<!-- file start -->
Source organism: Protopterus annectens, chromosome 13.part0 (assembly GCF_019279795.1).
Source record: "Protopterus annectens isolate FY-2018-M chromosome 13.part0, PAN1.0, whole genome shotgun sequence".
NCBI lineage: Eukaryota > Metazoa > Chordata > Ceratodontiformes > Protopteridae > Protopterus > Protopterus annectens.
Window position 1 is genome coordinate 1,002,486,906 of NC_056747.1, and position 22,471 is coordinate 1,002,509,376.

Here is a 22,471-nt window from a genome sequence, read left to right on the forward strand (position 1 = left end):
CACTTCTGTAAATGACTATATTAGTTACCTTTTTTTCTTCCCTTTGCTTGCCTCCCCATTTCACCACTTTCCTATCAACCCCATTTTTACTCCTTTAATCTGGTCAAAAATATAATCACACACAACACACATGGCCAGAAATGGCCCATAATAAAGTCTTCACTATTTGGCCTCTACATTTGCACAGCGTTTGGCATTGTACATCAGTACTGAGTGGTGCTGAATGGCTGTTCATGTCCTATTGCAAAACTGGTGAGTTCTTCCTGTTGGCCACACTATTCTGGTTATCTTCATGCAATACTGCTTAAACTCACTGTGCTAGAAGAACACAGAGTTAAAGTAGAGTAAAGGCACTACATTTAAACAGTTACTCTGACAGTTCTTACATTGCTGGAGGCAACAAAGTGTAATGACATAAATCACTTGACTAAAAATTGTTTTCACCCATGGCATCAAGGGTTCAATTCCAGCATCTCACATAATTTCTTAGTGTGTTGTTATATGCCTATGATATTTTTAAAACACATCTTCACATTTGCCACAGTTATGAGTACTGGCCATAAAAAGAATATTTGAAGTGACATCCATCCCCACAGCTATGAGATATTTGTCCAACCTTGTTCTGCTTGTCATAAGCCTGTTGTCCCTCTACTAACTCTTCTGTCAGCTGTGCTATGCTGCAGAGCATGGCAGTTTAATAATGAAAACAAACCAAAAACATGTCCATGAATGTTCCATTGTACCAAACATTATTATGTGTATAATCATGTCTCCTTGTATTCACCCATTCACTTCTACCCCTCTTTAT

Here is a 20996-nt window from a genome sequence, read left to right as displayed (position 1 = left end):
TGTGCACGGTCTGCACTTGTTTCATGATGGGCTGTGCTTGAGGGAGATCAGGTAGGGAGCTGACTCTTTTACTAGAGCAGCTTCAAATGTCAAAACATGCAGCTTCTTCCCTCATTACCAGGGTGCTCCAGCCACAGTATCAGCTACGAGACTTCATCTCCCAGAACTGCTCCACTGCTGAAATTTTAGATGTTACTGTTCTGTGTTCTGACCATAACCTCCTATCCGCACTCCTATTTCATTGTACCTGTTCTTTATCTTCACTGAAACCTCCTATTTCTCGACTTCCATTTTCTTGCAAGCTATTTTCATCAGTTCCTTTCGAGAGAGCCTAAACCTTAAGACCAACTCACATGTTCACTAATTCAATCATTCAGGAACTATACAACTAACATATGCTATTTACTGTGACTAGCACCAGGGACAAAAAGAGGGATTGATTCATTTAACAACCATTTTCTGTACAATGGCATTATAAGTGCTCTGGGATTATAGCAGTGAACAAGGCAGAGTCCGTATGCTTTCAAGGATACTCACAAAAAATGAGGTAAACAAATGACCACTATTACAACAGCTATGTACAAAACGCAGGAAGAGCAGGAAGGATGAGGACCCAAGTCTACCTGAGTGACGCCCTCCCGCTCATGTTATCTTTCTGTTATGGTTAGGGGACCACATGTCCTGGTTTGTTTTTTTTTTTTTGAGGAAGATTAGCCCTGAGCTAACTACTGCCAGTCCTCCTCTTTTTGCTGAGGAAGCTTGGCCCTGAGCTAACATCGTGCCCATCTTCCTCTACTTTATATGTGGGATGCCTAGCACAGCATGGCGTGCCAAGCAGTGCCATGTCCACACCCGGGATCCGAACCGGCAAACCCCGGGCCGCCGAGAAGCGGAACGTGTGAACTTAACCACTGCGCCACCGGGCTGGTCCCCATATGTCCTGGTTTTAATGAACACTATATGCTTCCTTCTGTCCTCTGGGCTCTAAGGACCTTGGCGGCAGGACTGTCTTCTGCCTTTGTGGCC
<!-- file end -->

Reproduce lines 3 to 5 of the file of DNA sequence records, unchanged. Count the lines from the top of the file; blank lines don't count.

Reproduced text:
NCBI lineage: Eukaryota > Metazoa > Chordata > Ceratodontiformes > Protopteridae > Protopterus > Protopterus annectens.
Window position 1 is genome coordinate 1,002,486,906 of NC_056747.1, and position 22,471 is coordinate 1,002,509,376.

Here is a 22,471-nt window from a genome sequence, read left to right on the forward strand (position 1 = left end):